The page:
The Bankwatch

Tracking the consumer evolution of financial services

The Great Unwinding | part 2 of 3: 2012 – 2020 of 3

Part 1 of this series was a dire assessment leaving doubts about of survival at all.  It was a broad brush assessment of the crisis to date and directions being taken.  However there will always be winners and losers.  The future is rarely linear, and out of this mess some will raise sooner, and in ways that are unexpected.

The report, The Future of the Global Financial System deals with this unpredictable future by outlining four scenarios that encapsulate the broad sets of potential directions that will occur in the worlds banking ecosystem.  As with Part 1 the research used to source this series is primarily from The Future of the Global Financial System together with supporting data from G20, and IMF.  I also acknowledge strong influences from Niall Fergusons “The Ascent of Money” and his other writing here at the Financial Times plus John Maudlins pragmatic view of the world.

Part 1 highlighted the imbalances that produced the growth over the last 20 years lies in four areas:

  1. expansionary monetary policy (excessive money supply)
  2. expansionary fiscal policy (reduced taxes)
  3. excessive financial deregulation
  4. ill considered use of credit and leverage

In the US credit market borrowings have increased from 160% of GDP to 350% of GDP in 2008.  This increase has been roughly equally distributed between consumer debt and financial services debt. The Great Unwinding reflects the management of that debt to align with current asset values income and economic climate.

Long Term Scenarios for the Global Financial System

The central question asked when determining the long term scenarios is this:

How might the governance and structure of the global financial system evolve over both the near-term and long-term.

This question was then laid out against driving forces and critical uncertainties thus preparing for the four scenarios.  The report authors developed 37 driving forces and distributed them according to uncertainty (most uncertain in upper right)

The Future of the Gloobal Financial System - WEF

Seven out of the top thirteen uncertainties are economic in nature, with inflation, currency values and growth featuring highly.  However the two highlighted overall uncertainties that the report concludes are:

  1. degree of international co-ordination on economic policy
  2. pace of geo-economic power shifts between advanced and emerging economies

While those factors seem esoteric in day to day life it is not hard to see how protectionism, or not, for example would have consequential impacts on any individual country.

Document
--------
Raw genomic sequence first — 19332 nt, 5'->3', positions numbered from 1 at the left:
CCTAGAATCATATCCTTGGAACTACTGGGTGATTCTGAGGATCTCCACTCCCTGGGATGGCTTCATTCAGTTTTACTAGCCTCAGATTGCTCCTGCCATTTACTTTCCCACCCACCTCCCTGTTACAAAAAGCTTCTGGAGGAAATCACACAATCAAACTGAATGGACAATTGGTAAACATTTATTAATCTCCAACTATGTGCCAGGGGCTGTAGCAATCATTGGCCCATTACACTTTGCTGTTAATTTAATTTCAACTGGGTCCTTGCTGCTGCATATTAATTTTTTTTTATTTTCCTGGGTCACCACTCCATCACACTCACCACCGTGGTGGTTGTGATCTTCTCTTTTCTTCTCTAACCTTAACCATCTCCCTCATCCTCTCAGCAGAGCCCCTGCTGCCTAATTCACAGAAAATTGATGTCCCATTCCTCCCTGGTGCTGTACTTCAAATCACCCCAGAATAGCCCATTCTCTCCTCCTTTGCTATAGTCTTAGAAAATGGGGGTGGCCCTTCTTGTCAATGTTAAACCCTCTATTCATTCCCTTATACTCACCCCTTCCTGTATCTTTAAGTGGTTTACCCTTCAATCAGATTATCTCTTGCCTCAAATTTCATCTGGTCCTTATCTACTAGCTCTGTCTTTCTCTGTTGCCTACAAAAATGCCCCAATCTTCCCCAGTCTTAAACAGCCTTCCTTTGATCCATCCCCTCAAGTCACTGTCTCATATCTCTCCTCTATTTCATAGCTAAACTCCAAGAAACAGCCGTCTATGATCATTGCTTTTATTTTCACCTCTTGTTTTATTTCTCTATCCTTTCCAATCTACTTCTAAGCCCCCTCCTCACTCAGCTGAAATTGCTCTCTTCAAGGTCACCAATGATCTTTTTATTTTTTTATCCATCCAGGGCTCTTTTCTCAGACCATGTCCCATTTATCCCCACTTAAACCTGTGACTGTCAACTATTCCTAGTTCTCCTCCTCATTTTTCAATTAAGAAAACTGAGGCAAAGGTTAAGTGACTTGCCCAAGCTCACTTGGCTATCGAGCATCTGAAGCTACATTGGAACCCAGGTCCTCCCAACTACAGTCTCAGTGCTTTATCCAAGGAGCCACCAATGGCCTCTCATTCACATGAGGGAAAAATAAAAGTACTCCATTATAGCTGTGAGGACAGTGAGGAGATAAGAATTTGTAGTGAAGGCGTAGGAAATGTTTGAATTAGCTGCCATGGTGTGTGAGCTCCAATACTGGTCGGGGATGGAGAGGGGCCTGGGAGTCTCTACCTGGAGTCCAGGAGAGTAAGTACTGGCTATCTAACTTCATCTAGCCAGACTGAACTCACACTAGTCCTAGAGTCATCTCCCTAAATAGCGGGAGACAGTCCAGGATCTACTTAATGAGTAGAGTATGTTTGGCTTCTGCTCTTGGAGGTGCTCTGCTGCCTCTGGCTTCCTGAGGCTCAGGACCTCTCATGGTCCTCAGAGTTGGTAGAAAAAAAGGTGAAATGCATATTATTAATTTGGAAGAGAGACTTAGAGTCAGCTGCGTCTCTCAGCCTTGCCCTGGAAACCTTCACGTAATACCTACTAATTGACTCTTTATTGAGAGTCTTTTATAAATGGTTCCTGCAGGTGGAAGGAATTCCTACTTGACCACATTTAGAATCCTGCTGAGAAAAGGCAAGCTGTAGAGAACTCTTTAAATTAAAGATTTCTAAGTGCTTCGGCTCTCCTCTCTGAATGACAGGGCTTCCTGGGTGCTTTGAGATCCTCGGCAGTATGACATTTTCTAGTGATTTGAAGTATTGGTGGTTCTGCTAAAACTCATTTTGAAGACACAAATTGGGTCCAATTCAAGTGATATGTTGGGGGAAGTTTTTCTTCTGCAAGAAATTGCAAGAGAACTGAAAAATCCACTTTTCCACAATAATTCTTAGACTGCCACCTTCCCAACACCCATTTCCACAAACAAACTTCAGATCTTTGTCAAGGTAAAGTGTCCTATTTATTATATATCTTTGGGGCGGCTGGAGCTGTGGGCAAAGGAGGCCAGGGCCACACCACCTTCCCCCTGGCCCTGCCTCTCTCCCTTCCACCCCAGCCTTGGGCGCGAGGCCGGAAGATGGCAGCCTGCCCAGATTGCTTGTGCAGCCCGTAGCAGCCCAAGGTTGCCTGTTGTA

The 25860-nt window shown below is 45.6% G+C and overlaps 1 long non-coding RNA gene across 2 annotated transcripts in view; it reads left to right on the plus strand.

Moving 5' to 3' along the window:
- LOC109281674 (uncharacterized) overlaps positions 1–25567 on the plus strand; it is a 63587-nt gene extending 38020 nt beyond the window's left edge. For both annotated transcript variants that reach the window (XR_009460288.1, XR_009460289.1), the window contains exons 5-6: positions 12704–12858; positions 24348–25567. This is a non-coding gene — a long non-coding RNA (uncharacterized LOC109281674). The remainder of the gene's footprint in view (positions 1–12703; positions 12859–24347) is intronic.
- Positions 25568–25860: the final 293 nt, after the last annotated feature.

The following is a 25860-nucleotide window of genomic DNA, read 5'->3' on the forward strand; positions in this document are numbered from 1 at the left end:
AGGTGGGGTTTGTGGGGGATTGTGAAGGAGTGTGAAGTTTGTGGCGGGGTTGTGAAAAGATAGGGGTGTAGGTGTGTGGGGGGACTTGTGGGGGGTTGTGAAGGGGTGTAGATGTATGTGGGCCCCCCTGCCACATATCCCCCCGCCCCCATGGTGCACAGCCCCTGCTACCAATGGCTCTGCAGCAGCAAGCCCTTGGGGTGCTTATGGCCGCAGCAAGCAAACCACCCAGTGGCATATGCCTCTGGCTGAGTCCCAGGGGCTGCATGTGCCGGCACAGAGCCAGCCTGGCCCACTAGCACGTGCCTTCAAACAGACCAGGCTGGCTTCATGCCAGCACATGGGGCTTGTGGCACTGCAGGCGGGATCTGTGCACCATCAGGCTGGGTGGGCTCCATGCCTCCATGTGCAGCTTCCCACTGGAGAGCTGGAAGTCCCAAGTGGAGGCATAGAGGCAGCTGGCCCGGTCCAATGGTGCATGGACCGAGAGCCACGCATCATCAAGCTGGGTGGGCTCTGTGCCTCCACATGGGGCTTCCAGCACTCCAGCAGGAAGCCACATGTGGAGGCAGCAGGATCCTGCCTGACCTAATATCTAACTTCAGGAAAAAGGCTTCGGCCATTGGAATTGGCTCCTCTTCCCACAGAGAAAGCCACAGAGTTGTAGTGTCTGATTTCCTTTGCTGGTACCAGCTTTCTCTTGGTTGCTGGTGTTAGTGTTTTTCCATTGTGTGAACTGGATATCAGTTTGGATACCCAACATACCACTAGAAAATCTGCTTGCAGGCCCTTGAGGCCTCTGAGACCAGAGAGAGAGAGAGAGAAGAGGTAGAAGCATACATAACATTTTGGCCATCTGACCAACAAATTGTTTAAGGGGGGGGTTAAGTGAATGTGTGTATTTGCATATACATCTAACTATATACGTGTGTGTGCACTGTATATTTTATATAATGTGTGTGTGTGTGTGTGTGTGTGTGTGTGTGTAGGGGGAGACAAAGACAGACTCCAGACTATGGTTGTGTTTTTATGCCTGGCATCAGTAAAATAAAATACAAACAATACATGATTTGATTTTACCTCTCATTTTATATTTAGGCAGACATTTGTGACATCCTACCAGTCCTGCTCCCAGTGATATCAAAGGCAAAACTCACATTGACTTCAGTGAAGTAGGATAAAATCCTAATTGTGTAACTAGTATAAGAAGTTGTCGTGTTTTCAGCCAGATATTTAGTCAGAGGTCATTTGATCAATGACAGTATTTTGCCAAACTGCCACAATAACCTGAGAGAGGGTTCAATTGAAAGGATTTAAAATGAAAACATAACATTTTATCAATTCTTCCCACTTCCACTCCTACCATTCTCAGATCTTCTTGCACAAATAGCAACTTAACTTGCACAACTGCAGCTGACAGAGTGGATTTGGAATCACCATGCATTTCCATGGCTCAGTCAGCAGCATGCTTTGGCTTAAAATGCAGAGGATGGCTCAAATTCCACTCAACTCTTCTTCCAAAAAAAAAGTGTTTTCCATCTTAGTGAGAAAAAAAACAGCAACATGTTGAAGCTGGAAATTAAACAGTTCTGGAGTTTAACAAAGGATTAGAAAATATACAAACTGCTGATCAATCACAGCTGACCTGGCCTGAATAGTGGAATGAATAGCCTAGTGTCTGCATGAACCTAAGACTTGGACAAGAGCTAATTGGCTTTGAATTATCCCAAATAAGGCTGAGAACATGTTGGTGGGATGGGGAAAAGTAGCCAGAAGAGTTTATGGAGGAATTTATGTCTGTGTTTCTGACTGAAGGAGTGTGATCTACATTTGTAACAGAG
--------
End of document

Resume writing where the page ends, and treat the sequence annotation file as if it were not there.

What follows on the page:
The Four Scenarios

The upper two forsee a world where everyone gets along with the lower two being much less so.  The pace of change is slow on the left and gaining speed across to the right.


The implications of these outcomes for banks are quite diverse.

Financial regionalism sees an isolated US and emerging economies choosing to isolate themselves from the advanced economies.

Banks will contend with different regulatory environments in Europe, US and Emerging economies.

Re-engineered Western Centrism has a highly co-ordinated and homogenous world.

Banks will deal with a new supranational regulator, and after some hiccups will see significant profitability once more.  Potential for future crisis of even greater significance is high.

Fragmented protectionism has a very localised and volatile world.  Capital and movement of money controls are in place.

Fragmented regulation and rampant nationalisation of banks, with restricted capital flows amongst countries.

Rebalanced Multilaterism sees an integrated global system that is dominated by emerging economies.

Global risk management focussed on macroeconomic policy.  Biggest focus is on crisis prevention.

Implications for banking innovation

The report concludes that there will be three near term impacts on banks.

  1. Interventionist regulatory framework: all of the scenarios see new regulation.
  2. Back to basics banking: survivors will reorient their business around client needs and core competencies.
  3. Restructuring in alternative funders: hedge funds and that related industry will see structural changes – this may or may not have direct impact on banking, but cannot be ruled out.

Relevance to Bankwatch:

The scenarios for the Global Financial System offer some clues to the future that involves increased regulation, a reversion to “basics” and possibility of new competition from alternatives.  Within that context the role of strategy planning for Banks will as discussed in Part 1 be first and foremost focussed on balance sheet repair but looking beyond the near term will have to address basic questions such as gathering deposits, and management of good quality lending customers.

The report authors are preparing a second report that will address strategic options, and I look forward to that.  Meantime, I will do one more and final post for this series, Part 3 and will come down from the clouds to a more down to earth and pragmatic look at innovation potential and opportunities in financial services.  I will include a look at the non bank ecosystem that is creeping up on banks at potentially the worst time for them, and will reference some of Jim Bruene’s blog posts are reference material for context.

Written by Colin Henderson

February 5, 2009 at 12:40

2 Responses

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  1. This is real good stuff! Thank you.


    February 13, 2009 at 00:54

  2. @covert … thank you!


    February 13, 2009 at 11:01

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